Fast-forward a few decades... In 2002, a reformed Focus, sans Akkerman, began wowing audiences in Europe and America, touring regularly and even releasing new albums. In response, various old recordings, both audio and visual, began crawling out of the woodwork, looking for a quick buck. I haven't seen the DVD version of Masters From the Vaults, but I hope to hell it's better than the CD of the same name. To be succinct, this is shit. It sounds like what it probably is: the unadulterated audio tracks from several video clips, probably recorded straight to two-track, spread over several years, with highly variable sound quality. The volume levels fluctuate not only from track to track, but also within tracks, while Hamburger Concerto has a track marker inserted about four minutes before the end, running into the following piece. Shoddy. "But what about the music?", I hear you cry. "Surely this is a Focus album?" It is and the music itself is excellent, even the two later-period pieces, but the disc's appalling presentation (no recording dates, indeed, no sleevenotes of any consequence at all) shoots the entire project down in flames. The Mellotron? A few seconds of strings in the Hamburger Concerto excerpt, as on the studio version, proving that the band must have used one live, even if only occasionally. Focus were and are a wonderful band, but this is a complete rip-off. Avoid.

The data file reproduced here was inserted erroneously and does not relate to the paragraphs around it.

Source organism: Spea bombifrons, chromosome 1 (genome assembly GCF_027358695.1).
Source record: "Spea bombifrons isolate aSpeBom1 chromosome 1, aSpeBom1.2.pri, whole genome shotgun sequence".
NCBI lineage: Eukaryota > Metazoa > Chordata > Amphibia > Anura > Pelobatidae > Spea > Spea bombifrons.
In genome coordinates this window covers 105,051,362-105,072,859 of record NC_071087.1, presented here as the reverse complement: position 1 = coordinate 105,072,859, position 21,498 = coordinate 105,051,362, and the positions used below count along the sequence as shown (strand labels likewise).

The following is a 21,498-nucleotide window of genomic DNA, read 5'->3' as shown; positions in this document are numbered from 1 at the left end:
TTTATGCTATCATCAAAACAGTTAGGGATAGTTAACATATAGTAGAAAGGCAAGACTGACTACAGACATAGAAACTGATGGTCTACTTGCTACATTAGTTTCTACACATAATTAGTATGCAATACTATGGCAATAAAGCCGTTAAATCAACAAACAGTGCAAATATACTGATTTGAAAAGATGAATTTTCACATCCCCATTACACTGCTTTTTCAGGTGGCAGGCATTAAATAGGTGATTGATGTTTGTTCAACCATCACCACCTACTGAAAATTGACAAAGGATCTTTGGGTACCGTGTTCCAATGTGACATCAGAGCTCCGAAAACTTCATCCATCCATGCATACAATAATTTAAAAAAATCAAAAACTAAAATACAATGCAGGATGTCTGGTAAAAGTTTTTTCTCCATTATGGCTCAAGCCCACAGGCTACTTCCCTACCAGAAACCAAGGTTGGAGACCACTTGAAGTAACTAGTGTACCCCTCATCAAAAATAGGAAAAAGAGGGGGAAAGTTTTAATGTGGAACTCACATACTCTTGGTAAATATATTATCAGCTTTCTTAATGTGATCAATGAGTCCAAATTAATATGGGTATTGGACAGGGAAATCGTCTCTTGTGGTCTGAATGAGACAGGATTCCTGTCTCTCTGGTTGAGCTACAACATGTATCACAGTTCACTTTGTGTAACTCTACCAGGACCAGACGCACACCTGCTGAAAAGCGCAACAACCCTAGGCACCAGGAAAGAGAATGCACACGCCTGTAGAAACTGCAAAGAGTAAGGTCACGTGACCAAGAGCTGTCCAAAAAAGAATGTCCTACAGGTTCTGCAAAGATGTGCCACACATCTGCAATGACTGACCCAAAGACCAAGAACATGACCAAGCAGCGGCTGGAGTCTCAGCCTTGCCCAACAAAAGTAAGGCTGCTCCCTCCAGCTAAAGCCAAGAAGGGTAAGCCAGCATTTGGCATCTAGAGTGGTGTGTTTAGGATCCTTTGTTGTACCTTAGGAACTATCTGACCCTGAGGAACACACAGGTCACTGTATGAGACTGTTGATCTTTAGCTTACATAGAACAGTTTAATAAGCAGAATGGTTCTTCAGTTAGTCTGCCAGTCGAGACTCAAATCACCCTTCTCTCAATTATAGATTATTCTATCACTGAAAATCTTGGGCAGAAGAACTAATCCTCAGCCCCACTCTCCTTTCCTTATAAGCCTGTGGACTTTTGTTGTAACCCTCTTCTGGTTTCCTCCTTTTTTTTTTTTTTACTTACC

Incidentally, I've heard a report of the band being sighted in a New York music shop around 1974, apparently buying an M400, although I have no idea why they picked one up in the States, especially considering that many US machines were horribly bodged by the importers, Sound Sales. So, it seems they did own one, presumably using it live, if only for a short period.
See: Jan Akkerman & Kaz Lux